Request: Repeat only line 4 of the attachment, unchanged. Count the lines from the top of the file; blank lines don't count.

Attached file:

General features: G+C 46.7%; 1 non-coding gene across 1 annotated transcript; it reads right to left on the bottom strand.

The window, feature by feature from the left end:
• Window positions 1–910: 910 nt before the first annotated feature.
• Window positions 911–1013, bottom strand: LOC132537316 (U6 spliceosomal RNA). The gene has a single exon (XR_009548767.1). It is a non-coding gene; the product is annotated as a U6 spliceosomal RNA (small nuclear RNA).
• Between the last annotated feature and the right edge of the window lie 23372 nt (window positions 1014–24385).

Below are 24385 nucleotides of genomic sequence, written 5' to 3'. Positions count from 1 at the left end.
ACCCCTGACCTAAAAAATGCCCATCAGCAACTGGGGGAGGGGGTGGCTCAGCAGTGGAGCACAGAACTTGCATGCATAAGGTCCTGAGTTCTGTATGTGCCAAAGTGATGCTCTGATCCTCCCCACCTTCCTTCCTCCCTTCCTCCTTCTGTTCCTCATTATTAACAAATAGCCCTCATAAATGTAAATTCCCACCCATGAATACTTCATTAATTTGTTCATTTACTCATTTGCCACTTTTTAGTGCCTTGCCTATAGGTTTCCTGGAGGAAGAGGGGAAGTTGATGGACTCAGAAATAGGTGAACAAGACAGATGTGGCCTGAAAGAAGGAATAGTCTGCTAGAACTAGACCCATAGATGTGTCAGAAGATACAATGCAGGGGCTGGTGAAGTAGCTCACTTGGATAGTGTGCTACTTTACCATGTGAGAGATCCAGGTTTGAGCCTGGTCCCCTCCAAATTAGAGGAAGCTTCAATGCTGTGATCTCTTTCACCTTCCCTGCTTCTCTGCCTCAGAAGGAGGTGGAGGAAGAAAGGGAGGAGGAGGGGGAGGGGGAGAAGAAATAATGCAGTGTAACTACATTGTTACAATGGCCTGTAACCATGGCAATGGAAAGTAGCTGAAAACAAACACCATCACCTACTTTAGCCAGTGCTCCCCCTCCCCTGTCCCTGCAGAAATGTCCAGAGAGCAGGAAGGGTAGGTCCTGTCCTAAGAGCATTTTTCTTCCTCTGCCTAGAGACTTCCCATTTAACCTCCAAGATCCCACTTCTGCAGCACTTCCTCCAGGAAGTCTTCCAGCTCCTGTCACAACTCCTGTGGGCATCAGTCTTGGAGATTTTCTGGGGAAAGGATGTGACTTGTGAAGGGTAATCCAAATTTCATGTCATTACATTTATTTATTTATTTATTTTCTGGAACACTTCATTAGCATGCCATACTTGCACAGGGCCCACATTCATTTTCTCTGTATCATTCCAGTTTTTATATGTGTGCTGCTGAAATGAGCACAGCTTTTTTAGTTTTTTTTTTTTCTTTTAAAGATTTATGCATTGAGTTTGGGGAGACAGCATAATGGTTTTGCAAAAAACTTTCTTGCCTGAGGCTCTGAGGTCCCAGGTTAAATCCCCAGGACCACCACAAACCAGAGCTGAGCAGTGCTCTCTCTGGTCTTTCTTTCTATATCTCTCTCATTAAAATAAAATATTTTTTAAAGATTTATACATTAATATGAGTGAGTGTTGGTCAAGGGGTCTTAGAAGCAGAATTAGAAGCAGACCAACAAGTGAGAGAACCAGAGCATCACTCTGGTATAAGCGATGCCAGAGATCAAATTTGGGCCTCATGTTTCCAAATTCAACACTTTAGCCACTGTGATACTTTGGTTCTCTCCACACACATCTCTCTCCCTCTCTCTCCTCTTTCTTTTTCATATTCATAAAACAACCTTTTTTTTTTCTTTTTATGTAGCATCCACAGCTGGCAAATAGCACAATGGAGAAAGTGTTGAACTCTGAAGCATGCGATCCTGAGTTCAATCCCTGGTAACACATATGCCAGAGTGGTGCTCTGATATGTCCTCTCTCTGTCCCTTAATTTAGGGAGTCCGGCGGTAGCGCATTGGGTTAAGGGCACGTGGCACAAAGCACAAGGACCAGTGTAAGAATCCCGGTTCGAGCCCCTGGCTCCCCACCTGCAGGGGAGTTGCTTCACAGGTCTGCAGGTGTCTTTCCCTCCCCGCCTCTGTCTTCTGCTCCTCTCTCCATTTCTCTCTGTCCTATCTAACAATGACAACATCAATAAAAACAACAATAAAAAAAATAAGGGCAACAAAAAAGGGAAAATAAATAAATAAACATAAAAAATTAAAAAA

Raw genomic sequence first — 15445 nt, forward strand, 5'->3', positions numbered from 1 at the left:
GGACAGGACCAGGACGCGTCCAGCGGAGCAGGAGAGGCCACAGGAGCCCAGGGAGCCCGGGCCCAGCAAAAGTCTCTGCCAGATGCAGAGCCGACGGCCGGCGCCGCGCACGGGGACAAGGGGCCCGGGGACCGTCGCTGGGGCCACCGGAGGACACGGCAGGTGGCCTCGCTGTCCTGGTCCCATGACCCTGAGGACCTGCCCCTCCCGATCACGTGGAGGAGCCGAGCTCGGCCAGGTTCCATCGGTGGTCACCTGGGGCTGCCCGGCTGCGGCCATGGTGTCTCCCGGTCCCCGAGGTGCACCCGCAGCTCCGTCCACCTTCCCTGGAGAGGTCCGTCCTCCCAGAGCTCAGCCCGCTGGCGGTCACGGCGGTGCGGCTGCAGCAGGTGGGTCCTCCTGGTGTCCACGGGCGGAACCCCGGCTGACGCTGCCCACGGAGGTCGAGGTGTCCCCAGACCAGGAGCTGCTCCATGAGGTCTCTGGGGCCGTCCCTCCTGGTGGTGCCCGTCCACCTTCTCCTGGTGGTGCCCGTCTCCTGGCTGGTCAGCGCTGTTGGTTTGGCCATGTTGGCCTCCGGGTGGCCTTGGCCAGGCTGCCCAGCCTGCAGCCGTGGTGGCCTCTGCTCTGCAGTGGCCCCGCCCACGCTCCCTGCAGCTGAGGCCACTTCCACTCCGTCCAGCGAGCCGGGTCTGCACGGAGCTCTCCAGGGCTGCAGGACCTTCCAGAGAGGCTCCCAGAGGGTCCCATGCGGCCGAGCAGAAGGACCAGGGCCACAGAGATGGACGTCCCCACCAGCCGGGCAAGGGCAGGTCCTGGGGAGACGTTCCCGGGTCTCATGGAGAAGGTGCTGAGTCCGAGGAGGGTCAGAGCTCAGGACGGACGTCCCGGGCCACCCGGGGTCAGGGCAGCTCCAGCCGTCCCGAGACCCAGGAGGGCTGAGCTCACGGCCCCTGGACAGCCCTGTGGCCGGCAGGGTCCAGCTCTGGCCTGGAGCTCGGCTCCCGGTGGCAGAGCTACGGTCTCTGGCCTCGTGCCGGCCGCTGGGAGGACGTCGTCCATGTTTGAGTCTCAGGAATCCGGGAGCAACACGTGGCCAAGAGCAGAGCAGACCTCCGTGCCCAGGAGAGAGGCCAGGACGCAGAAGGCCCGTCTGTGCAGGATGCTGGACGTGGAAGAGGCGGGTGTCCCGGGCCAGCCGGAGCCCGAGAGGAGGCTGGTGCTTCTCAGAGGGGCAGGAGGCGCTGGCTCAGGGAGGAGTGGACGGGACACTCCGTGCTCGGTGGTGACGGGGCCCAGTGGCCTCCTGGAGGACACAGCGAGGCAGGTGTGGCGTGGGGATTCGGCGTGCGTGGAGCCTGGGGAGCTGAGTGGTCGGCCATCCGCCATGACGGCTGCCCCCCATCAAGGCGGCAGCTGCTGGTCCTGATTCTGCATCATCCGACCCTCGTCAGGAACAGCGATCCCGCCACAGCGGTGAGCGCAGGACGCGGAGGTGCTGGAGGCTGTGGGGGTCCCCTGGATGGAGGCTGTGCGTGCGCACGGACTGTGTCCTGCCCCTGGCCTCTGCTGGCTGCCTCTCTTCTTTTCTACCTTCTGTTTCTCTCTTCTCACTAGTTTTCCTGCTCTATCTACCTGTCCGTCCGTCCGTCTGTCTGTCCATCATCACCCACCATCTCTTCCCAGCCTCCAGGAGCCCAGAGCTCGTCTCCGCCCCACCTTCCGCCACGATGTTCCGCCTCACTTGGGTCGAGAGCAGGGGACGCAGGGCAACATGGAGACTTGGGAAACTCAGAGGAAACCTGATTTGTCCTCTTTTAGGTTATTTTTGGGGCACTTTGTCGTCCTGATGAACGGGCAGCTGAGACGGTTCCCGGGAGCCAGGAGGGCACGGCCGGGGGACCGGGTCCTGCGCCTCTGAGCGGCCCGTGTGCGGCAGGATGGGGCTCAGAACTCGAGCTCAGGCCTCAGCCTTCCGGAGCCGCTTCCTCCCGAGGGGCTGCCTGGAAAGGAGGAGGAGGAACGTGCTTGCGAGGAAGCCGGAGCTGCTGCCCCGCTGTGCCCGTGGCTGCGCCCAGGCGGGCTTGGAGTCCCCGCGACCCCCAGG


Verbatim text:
• Window positions 911–1013, bottom strand: LOC132537316 (U6 spliceosomal RNA). The gene has a single exon (XR_009548767.1). It is a non-coding gene; the product is annotated as a U6 spliceosomal RNA (small nuclear RNA).